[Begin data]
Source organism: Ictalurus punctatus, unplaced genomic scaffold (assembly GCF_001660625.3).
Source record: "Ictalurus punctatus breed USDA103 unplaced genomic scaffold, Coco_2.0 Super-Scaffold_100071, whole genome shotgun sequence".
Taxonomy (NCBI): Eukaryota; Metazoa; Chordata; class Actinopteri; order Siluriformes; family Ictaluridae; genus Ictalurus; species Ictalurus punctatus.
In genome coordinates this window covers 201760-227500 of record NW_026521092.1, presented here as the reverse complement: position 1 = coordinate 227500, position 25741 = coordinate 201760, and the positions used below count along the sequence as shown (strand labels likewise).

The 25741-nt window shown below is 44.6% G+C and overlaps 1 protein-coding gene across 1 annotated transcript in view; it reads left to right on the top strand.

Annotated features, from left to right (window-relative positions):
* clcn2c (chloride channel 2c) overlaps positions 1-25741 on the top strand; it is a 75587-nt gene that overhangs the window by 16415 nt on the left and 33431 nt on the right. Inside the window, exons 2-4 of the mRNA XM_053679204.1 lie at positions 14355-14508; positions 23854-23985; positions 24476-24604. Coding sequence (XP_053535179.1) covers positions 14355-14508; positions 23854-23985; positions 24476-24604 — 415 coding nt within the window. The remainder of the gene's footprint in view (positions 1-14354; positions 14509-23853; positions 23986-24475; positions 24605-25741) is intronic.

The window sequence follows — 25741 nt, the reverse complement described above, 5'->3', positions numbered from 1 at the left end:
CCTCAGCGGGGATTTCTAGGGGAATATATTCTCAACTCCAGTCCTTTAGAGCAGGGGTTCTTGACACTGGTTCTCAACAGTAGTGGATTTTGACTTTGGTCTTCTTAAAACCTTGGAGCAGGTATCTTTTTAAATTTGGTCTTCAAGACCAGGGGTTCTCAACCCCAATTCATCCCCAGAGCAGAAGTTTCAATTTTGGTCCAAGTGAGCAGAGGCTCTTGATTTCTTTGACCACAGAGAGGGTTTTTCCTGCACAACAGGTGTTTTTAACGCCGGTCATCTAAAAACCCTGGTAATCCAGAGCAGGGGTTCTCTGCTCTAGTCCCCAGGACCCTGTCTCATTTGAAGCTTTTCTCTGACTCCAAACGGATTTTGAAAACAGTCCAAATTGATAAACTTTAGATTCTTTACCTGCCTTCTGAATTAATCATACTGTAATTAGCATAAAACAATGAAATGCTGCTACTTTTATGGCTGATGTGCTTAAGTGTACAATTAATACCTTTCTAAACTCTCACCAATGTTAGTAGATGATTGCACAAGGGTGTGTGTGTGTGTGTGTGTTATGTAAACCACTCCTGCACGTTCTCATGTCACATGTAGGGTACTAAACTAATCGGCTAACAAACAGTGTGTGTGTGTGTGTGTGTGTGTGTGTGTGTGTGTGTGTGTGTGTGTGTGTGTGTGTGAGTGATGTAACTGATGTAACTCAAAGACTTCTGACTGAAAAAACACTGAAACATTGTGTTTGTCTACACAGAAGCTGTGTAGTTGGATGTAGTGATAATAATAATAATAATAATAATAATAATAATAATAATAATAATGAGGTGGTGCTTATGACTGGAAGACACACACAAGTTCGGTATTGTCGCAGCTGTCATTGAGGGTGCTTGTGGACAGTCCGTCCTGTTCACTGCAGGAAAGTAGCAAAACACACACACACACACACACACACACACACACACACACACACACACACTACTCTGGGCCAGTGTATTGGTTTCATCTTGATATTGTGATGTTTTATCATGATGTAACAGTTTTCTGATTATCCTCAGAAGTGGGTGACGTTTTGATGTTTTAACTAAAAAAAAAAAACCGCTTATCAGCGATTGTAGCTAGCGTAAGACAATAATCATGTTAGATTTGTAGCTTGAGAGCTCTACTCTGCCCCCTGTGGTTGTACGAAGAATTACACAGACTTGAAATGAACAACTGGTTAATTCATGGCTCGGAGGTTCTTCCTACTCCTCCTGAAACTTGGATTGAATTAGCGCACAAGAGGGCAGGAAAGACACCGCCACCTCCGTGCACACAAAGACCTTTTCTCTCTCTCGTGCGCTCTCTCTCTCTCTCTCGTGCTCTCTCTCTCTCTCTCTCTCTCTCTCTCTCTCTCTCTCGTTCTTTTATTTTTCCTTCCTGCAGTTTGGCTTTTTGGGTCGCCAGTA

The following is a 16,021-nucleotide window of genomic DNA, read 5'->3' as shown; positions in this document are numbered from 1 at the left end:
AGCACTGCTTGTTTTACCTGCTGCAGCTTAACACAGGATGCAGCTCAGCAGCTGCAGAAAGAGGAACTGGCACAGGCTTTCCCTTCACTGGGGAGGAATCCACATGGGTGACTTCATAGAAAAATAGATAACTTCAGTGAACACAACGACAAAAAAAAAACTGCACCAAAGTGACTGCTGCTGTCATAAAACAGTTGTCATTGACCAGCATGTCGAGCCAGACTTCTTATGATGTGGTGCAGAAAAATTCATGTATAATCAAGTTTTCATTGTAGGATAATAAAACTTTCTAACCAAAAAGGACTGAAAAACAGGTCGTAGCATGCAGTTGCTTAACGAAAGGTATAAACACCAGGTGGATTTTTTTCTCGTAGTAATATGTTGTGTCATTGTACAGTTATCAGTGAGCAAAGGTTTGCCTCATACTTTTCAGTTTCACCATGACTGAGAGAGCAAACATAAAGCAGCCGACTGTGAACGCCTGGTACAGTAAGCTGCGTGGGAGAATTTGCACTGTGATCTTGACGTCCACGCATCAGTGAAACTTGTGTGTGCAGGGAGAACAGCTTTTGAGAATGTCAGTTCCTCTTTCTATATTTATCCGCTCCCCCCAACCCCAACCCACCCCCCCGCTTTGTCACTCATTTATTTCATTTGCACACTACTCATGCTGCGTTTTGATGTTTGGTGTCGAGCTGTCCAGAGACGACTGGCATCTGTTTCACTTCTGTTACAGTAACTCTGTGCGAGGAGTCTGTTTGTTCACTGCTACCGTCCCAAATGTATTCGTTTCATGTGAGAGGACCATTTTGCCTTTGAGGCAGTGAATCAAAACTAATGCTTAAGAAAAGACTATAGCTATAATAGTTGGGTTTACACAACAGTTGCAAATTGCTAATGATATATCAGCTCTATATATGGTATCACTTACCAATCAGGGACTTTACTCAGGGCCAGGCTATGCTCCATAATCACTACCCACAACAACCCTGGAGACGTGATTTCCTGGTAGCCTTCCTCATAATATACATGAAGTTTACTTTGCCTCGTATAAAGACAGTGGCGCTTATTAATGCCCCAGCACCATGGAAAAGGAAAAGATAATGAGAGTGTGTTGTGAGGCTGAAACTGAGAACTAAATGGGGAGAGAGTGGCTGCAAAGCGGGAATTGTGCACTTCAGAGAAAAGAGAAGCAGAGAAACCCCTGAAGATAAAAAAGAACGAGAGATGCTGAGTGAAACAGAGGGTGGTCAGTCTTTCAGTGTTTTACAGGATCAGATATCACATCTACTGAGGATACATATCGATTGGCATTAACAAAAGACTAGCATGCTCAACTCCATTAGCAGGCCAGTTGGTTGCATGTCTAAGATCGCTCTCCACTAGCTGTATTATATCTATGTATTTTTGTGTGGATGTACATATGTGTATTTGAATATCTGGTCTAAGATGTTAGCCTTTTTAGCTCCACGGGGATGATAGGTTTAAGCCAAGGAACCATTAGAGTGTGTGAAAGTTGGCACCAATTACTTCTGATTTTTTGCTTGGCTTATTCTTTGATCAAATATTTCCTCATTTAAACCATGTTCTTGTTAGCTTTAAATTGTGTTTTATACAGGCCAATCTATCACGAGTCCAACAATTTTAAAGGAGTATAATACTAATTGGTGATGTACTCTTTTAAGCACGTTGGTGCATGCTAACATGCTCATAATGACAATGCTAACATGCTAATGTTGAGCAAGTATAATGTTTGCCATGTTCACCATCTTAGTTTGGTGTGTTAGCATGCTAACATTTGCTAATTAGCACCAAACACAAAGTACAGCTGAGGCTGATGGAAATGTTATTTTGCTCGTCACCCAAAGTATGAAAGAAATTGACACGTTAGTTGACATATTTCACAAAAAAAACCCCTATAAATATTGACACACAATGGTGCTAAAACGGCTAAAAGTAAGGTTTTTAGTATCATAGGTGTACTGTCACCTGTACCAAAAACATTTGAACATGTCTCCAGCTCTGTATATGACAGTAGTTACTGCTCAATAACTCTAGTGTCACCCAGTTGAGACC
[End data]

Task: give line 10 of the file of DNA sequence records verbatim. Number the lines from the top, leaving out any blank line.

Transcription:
The following is a 16,021-nucleotide window of genomic DNA, read 5'->3' as shown; positions in this document are numbered from 1 at the left end: